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Sunday, December 20, 2009

Intermountain Railway Company HO Scale F7 Locomotive - Rock Island

Intermountain Railway Company HO Scale Ready To Run FP7A Locomotive - Rock Island

The EMD F7 was a 1,500 horsepower (1,100 kW) Diesel-electric locomotive produced between February 1949 and December 1953 by the Electro-Motive Division of General Motors (EMD) and General Motors Diesel (GMD). It succeeded the F3 model in GM-EMD's F-unit sequence, and was replaced in turn by the F9. Final assembly was at GM-EMD's La Grange, Illinois plant or GMD's London, Ontario facility. Although originally promoted as a freight-hauling unit by EMD, the F7 was also used in passenger service hauling such trains as the Santa Fe's El Capitan.

A total of 2,366 cab-equipped lead A-units and 1,483 cabless booster or B-units were built. The F7 was the fourth model in GM-EMD's successful line of F-unit locomotives, and by far the highest-selling cab unit of all time.

Many F7s remained in service for decades, as railroads found them economical to operate and maintain. However the locomotive was not very popular with the yard crews who operated them in switching service because they were difficult to mount and dismount, and it was also nearly impossible for the engineer to see hand signals from his ground crew without leaning way outside the window. As most of these engines were bought and operated before two-way radio became standard on most American railroads, this was a major point of contention. In later years, with the advent of the “GP” type “road switchers”, Fs were primarily used in “through freight” and “unit train” service where there was very little or no switching to be done on line of road.

The F7 can be considered the zenith of the cab unit freight Diesel, as it was ubiquitous on North American railroads until the 1970s (longer in Canada). The F7 design has become entrenched in the popular imagination due to it having been the motive power of some of the most famous trains in North American railroad history.

The F7 replaced the F3, differing primarily in internal equipment (mostly electrical) and some external features. The F7 was eventually succeeded by the more powerful but mechanically similar F9.

The Chicago, Rock Island and Pacific Railroad (CRI&P RR) (reporting marks RI, ROCK) was a Class I railroad in the United States. It was also known as the Rock Island Line, or, in its final years, The Rock.

The Rock Island jointly operated the Golden State Limited (Chicago—Kansas City—Tucumcari—El Paso—Los Angeles) with the Southern Pacific Railroad (SP) from 1902–1968. The name was shortened to the Golden State after 1948's modernization. Another joint venture with the SP, the Golden Rocket, was planned to enter service in 1948 but instead became "the train that never was," after SP withdrew from the joint train operating agreement. The Golden Rocket's uniquely-colored livery was placed in Golden State service instead.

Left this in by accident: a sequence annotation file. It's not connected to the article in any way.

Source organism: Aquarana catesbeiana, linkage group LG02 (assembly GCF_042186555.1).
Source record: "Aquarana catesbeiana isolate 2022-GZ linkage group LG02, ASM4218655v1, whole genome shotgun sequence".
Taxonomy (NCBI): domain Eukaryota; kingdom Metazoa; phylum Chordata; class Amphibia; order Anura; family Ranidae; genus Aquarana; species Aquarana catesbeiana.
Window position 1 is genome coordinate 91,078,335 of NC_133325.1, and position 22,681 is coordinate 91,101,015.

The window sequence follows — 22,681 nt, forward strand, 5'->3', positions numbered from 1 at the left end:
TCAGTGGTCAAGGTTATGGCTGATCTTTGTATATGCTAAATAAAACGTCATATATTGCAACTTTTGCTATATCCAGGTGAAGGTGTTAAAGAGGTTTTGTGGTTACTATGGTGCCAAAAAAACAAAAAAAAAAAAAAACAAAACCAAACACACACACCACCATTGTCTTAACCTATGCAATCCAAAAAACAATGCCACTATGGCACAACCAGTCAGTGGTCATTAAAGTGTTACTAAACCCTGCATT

In 1937, the Rock Island introduced Diesel power to its passenger service, with the purchase of six lightweight Rocket streamliners.

The railroad operated a number of trains known as Rockets serving the Midwest, including the Rocky Mountain Rocket (Chicago—Omaha—Lincoln—Denver—Colorado Springs), the Corn Belt Rocket (Chicago—Des Moines—Omaha), the Twin Star Rocket (Minneapolis—St. Paul—Des Moines—Kansas City—Oklahoma City—Fort Worth—Dallas—Houston), the Zephyr Rocket (Minneapolis—St. Paul—Burlington—St. Louis) and the Choctaw Rocket (Memphis—Little Rock—Oklahoma City—Amarillo—Tucumcari).

The Rock Island did not join Amtrak on its formation in 1971, and continued to operate its own passenger trains. After concluding that the cost of joining would be the same as operating the two remaining intercity roundtrips (the Chicago-Peoria Peoria Rocket and the Chicago-Rock Island Quad Cities Rocket), the railroad decided to "perform a public service for the state of Illinois" and continue intercity passenger operations. Both trains were discontinued on December 31, 1978.

The Rock Island also operated an extensive commuter train service in the Chicago area. The primary route ran from LaSalle Street Station to Joliet along the main line, and a spur line, known as the "suburban branch" to Blue Island. These services started to receive financial backing in 1976 from the newly formed Regional Transportation Authority. Today these lines are operated as part of Metra, and are known as the Rock Island District.

See Other HO Scale F7 Locomotives: Athearn HO Scale F7 Locomotive - Rock Island / Athearn HO Scale F7A Diesel Locomotive - Burlington Northern / Proto 2000 HO Scale EMD F7A-B Locomotives - Canadian Pacific / Proto 2000 Diesel EMD F7A-B Set Powered - HO Scale - Santa Fe / Walthers HO Scale F7 Locomotive - Santa Fe

See Other Rock Island Items: Athearn HO Scale F7 Locomotive - Rock Island / Bachman HO Scale 2-6-0 Mogul Locomotive - Rock Island / Bachmann Spectrum 2-8-0 Consolidation HO Scale Locomotive - Rock Island

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